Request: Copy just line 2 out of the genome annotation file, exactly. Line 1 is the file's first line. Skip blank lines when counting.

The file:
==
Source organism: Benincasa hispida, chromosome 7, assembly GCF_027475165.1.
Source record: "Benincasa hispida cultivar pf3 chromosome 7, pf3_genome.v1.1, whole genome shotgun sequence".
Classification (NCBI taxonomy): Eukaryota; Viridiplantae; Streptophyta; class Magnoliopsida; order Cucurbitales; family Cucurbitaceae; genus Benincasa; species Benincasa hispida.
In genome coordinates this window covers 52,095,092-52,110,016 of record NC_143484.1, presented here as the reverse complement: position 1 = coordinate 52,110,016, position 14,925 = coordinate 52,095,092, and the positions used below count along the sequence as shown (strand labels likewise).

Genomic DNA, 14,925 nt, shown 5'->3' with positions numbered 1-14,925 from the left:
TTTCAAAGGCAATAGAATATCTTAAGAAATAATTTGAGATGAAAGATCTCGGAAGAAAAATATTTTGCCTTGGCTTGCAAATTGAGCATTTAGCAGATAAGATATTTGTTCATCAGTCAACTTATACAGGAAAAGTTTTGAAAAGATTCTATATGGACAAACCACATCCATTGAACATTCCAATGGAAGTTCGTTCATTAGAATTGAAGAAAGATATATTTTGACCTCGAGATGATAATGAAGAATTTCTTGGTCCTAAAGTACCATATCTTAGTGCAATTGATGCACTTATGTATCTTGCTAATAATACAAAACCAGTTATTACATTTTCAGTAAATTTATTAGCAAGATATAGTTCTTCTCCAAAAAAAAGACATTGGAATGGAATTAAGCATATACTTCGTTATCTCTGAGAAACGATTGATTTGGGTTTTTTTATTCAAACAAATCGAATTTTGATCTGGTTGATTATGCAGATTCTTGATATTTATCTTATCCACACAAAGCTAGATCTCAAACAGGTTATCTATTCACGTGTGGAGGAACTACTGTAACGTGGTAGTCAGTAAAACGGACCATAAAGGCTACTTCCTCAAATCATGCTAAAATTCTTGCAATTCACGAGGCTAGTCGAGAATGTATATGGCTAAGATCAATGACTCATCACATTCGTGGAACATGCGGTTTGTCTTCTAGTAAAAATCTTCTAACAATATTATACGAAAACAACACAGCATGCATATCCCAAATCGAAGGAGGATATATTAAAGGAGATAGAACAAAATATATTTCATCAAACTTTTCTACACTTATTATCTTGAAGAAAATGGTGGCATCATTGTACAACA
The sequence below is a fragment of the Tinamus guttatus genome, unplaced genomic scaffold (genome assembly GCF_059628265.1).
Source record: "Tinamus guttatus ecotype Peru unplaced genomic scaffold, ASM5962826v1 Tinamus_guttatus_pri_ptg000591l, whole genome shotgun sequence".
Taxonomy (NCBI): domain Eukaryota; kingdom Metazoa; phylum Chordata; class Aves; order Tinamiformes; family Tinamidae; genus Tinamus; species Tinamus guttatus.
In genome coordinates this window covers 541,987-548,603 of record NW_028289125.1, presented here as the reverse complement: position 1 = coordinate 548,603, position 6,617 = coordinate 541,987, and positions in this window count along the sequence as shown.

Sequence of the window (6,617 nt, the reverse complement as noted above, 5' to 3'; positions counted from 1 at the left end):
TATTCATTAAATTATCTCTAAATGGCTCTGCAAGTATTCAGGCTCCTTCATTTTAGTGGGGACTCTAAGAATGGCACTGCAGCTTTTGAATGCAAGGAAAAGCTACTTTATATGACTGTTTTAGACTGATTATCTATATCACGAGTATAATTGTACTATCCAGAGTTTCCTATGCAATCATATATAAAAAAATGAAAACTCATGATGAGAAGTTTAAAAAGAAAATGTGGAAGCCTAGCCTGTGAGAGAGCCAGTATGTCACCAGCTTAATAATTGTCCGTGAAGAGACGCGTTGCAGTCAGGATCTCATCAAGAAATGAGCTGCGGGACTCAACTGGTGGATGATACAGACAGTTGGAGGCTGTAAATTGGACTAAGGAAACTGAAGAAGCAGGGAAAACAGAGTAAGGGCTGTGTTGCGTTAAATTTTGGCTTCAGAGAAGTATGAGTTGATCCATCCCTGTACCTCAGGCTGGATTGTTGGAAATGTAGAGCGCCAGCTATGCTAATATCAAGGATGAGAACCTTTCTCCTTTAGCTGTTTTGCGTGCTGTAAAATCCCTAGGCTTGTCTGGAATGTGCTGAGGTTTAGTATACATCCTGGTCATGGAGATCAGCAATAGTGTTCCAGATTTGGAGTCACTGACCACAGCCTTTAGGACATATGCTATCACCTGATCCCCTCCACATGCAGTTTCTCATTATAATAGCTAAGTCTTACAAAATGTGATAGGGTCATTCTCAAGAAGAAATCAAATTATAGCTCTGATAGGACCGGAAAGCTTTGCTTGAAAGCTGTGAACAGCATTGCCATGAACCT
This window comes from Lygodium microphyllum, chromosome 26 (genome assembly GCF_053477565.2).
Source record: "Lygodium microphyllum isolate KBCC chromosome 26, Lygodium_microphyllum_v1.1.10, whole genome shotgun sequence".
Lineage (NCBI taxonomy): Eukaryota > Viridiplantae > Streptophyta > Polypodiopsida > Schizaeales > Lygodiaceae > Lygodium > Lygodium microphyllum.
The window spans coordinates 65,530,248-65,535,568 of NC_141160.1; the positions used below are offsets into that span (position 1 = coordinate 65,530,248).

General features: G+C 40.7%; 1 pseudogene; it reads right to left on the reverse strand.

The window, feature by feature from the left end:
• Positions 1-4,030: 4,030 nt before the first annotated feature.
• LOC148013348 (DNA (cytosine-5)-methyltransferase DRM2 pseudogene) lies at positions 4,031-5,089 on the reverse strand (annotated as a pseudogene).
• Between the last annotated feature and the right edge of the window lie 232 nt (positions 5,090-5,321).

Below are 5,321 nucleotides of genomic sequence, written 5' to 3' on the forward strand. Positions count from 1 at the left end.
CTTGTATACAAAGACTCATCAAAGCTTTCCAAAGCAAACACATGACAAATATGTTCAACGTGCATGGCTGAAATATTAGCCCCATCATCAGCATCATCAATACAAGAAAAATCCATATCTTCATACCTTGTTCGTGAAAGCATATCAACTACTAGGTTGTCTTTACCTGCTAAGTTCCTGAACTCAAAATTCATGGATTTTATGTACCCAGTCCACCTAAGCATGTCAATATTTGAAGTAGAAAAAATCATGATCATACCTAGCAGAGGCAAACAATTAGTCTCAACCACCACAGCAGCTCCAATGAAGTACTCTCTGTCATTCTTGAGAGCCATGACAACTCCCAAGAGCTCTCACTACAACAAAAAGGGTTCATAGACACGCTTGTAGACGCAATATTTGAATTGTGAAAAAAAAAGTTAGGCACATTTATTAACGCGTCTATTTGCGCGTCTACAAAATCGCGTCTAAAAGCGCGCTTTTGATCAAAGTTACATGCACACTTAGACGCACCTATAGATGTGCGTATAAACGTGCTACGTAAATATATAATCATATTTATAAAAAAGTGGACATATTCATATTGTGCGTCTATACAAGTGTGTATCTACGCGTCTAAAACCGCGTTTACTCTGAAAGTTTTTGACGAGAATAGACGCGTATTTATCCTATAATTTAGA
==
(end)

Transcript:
Source record: "Benincasa hispida cultivar pf3 chromosome 7, pf3_genome.v1.1, whole genome shotgun sequence".